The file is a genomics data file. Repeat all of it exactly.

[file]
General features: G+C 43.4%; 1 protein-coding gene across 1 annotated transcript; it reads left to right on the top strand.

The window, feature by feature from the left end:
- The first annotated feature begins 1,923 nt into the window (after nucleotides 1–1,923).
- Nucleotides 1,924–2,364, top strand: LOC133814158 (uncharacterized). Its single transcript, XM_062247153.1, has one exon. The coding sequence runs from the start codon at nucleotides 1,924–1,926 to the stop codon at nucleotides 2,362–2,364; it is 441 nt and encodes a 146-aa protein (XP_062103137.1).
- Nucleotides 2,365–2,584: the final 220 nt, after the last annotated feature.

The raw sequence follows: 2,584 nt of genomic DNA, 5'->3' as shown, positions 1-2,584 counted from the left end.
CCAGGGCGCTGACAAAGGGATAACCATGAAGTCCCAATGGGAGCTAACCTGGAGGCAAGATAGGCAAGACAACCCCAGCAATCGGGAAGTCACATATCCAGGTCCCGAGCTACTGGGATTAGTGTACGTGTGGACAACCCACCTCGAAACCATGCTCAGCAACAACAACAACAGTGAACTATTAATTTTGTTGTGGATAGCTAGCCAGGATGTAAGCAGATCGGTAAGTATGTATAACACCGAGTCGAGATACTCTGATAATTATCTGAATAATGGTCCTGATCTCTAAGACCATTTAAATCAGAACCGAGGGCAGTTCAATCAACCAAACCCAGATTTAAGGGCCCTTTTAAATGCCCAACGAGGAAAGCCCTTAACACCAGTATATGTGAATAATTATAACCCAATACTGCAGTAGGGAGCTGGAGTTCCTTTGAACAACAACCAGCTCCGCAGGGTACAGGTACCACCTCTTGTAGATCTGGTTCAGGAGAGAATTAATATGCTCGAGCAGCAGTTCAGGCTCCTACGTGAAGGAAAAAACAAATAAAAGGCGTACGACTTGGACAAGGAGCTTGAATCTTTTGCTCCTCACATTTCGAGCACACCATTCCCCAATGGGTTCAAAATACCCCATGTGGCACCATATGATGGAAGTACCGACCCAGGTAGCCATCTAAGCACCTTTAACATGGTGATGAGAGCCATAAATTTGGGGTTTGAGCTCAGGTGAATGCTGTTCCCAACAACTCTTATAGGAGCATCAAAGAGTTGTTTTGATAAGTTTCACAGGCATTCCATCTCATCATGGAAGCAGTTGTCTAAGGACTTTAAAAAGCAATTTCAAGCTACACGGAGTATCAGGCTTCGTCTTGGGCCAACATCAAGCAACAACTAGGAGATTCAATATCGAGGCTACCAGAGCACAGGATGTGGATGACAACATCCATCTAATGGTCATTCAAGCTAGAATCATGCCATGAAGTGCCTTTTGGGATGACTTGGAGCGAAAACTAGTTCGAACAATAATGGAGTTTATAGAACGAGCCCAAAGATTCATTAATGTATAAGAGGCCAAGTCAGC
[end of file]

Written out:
General features: G+C 43.4%; 1 protein-coding gene across 1 annotated transcript; it reads left to right on the top strand.

The window, feature by feature from the left end:
- The first annotated feature begins 1,923 nt into the window (after nucleotides 1–1,923).
- Nucleotides 1,924–2,364, top strand: LOC133814158 (uncharacterized). Its single transcript, XM_062247153.1, has one exon. The coding sequence runs from the start codon at nucleotides 1,924–1,926 to the stop codon at nucleotides 2,362–2,364; it is 441 nt and encodes a 146-aa protein (XP_062103137.1).
- Nucleotides 2,365–2,584: the final 220 nt, after the last annotated feature.

The raw sequence follows: 2,584 nt of genomic DNA, 5'->3' as shown, positions 1-2,584 counted from the left end.
CCAGGGCGCTGACAAAGGGATAACCATGAAGTCCCAATGGGAGCTAACCTGGAGGCAAGATAGGCAAGACAACCCCAGCAATCGGGAAGTCACATATCCAGGTCCCGAGCTACTGGGATTAGTGTACGTGTGGACAACCCACCTCGAAACCATGCTCAGCAACAACAACAACAGTGAACTATTAATTTTGTTGTGGATAGCTAGCCAGGATGTAAGCAGATCGGTAAGTATGTATAACACCGAGTCGAGATACTCTGATAATTATCTGAATAATGGTCCTGATCTCTAAGACCATTTAAATCAGAACCGAGGGCAGTTCAATCAACCAAACCCAGATTTAAGGGCCCTTTTAAATGCCCAACGAGGAAAGCCCTTAACACCAGTATATGTGAATAATTATAACCCAATACTGCAGTAGGGAGCTGGAGTTCCTTTGAACAACAACCAGCTCCGCAGGGTACAGGTACCACCTCTTGTAGATCTGGTTCAGGAGAGAATTAATATGCTCGAGCAGCAGTTCAGGCTCCTACGTGAAGGAAAAAACAAATAAAAGGCGTACGACTTGGACAAGGAGCTTGAATCTTTTGCTCCTCACATTTCGAGCACACCATTCCCCAATGGGTTCAAAATACCCCATGTGGCACCATATGATGGAAGTACCGACCCAGGTAGCCATCTAAGCACCTTTAACATGGTGATGAGAGCCATAAATTTGGGGTTTGAGCTCAGGTGAATGCTGTTCCCAACAACTCTTATAGGAGCATCAAAGAGTTGTTTTGATAAGTTTCACAGGCATTCCATCTCATCATGGAAGCAGTTGTCTAAGGACTTTAAAAAGCAATTTCAAGCTACACGGAGTATCAGGCTTCGTCTTGGGCCAACATCAAGCAACAACTAGGAGATTCAATATCGAGGCTACCAGAGCACAGGATGTGGATGACAACATCCATCTAATGGTCATTCAAGCTAGAATCATGCCATGAAGTGCCTTTTGGGATGACTTGGAGCGAAAACTAGTTCGAACAATAATGGAGTTTATAGAACGAGCCCAAAGATTCATTAATGTATAAGAGGCCAAGTCAGC